Very few people had expected that the Bonn Conference would live up to the high expectations that the Americans had originally bruited about. Pakistan’s non-participation in this much-heralded event, attended by 85 countries and 15 international organisations, ensured that it turned out to be a damp squib. How much damage this did to Pakistan’s relations with Germany and other participating countries is not clear but it is clear that it did little to advance the prospects for the restoration of peace and stability in Afghanistan.
The Parliamentary Committee on National Security set up to review Pak-American relations has not yet completed its work. But there have been revelations that there were some 9 agreements that had been reached between America and Pakistan during the Musharraf era, most presumably in the immediate aftermath of 9/11. Although the exact nature of the agreements is not known, it is believed that they pertain to intelligence sharing, permission to use the country’s airspace and allowing NATO to use Pakistan’s roads and the Karachi port for carrying supplies for troops in Afghanistan. Presumably the Committee will also look at agreements on the reimbursement from the American Coalition Support Fund of expenses Pakistan incurred on the deployment of its forces for the war on terror and for providing support services for the use of Pakistani bases by the Americans. Currently it is known that the US has been questioning the claims that Pakistan has put forward on this account and that no payments have been made on this account since December 2010 and that now the outstanding claims amount to almost $2 billion.
In the meanwhile, even while the American administration has been steadfast in stressing that it wants to restore relations with Pakistan the US Congress is taking a different tack. There have been statements against Pakistan by Senators who in the past had supported a strong US-Pak relationship criticising Pakistan and suggesting that even while the relationship remained important more conditions should be attached to it. A defence bill has also been adopted which requires that 60% of the $850 million allocated to help Pakistan develop its counter-insurgency capabilities should be withheld until the US Secretary of State certifies that Pakistan is cooperating in countering Improvised Explosive Devices (IEDs). This relates to the American claim that the IEDs used against Americans in Afghanistan use as their principal ingredient the fertiliser Ammonium Nitrate and that this is imported from Pakistan. The cut is more symbolic than real since the Secretary of State will have no problem in providing such certification given the fact that the principal manufacturers of Ammonium Nitrate in Pakistan have already agreed to American proposals for adding distinctive identification to their product so that its export to Afghanistan can be more easily checked. Pakistani officials have also agreed to strengthen the checks at the border on such exports.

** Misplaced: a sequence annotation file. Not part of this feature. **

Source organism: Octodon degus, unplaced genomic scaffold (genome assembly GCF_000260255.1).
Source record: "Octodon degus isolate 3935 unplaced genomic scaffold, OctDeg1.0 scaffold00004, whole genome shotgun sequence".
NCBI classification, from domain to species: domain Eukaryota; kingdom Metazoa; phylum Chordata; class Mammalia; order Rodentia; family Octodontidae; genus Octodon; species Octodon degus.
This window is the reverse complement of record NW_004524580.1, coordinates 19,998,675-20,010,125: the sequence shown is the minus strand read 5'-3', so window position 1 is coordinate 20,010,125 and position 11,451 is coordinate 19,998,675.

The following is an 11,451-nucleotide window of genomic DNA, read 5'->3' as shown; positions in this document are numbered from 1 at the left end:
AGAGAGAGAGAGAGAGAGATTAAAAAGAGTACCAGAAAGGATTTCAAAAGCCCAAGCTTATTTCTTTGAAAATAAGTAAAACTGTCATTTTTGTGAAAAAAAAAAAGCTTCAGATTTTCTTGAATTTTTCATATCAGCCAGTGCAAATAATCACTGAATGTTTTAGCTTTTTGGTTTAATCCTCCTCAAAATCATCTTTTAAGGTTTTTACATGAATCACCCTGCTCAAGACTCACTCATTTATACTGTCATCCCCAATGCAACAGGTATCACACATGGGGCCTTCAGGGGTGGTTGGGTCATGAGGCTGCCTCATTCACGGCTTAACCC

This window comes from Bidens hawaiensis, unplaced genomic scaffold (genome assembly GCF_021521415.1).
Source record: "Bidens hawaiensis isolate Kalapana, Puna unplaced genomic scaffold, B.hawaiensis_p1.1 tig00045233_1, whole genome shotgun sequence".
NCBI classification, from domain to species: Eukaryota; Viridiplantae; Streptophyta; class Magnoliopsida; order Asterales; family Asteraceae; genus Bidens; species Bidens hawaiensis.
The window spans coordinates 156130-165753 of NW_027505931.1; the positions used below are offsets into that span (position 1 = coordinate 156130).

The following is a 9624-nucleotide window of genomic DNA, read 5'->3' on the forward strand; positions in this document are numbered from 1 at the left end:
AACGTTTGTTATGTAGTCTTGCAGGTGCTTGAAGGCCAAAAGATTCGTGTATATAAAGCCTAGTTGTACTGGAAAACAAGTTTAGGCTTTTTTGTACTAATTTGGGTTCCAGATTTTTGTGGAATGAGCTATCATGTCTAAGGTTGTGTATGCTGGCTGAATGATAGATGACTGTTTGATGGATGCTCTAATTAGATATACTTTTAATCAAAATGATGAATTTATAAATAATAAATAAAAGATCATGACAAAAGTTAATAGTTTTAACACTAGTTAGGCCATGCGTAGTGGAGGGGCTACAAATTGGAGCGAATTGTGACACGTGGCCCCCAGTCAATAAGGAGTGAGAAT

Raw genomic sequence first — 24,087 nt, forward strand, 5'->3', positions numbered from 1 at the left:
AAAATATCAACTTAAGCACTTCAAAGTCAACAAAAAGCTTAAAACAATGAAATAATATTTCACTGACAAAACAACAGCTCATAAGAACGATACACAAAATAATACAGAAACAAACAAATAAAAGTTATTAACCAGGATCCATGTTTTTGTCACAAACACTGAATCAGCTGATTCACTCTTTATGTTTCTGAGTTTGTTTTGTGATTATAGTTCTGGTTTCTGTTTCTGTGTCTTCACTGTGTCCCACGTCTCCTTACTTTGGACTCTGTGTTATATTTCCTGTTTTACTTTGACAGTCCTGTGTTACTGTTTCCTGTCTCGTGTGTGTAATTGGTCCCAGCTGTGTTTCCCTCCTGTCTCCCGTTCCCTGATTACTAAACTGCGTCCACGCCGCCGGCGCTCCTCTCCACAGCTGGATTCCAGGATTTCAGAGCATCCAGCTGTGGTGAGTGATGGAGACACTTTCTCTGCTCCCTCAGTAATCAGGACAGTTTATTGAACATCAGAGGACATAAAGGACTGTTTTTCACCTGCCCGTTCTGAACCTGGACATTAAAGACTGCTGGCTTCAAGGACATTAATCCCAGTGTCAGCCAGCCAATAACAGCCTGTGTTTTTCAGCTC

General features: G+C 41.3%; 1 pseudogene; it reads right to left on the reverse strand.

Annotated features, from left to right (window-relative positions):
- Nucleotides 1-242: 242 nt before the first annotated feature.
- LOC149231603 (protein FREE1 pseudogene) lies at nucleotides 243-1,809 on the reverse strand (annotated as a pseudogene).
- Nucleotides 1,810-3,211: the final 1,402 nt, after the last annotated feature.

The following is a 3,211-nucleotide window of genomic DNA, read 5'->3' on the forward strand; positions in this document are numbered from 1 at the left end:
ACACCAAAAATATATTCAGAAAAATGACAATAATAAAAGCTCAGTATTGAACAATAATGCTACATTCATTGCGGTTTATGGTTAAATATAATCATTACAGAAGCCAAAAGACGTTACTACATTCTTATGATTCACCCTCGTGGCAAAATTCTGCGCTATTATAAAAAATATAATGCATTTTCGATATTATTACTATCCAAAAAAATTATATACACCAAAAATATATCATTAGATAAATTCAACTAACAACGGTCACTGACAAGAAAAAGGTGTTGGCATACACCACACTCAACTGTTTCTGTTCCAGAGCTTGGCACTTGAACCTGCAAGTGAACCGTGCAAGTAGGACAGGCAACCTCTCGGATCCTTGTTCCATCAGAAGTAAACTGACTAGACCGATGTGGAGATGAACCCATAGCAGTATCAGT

Where is the relationship headed? It is clear that both countries need cooperation. First because while bringing peace and stability to Afghanistan and preventing it from becoming once again a safe haven for terrorist groups is an important American objective such peace and stability is even more vital for Pakistan because much of the present turmoil in Pakistan is owed to the Afghan situation and while the Americans can withdraw Pakistan cannot do likewise. If the situation in Afghanistan deteriorates it is Pakistan that will have to bear the brunt of the ensuing chaos and become host to yet another influx of refugees from the civil war that is bound to ensue in Afghanistan.
The Pakistanis may not get the apology they want for the Salala incident though it is clear from the report of the Americans themselves that the incident occurred because the Americans had not informed the Pakistanis of the operation they were undertaking as they were required to do. They will not get it because in this election year Obama’s domestic policy advisers feel that it would be a sign of weakness that Obama cannot afford. But they cannot on this account afford to ignore their own vital interest in working with the Afghans and the occupation forces to bring about the reconciliation that is the only way out of the current imbroglio. They cannot ignore the impact that the continued strain in the relationship will have on Pakistan’s fragile economy.
Some form of constructive engagement will have to be found. It may come in the form of more transparent agreements and most importantly through the cooperation that will be needed to bring the Taliban and the Haqqani network to the negotiating table on terms that are acceptable for an Afghan led and Afghan owned reconciliation process. Pakistan has also to accept that even if reconciliation succeeds, the Americans will stay in Afghanistan for some time after 2014 and that even while there is the feeling that Al-Qaeda has been rendered ineffective in this region there will be a continued American interest in reducing if not eliminating the terrorist/ extremist threat that the Americans believe continues to emanate from the tribal agency areas of Pakistan.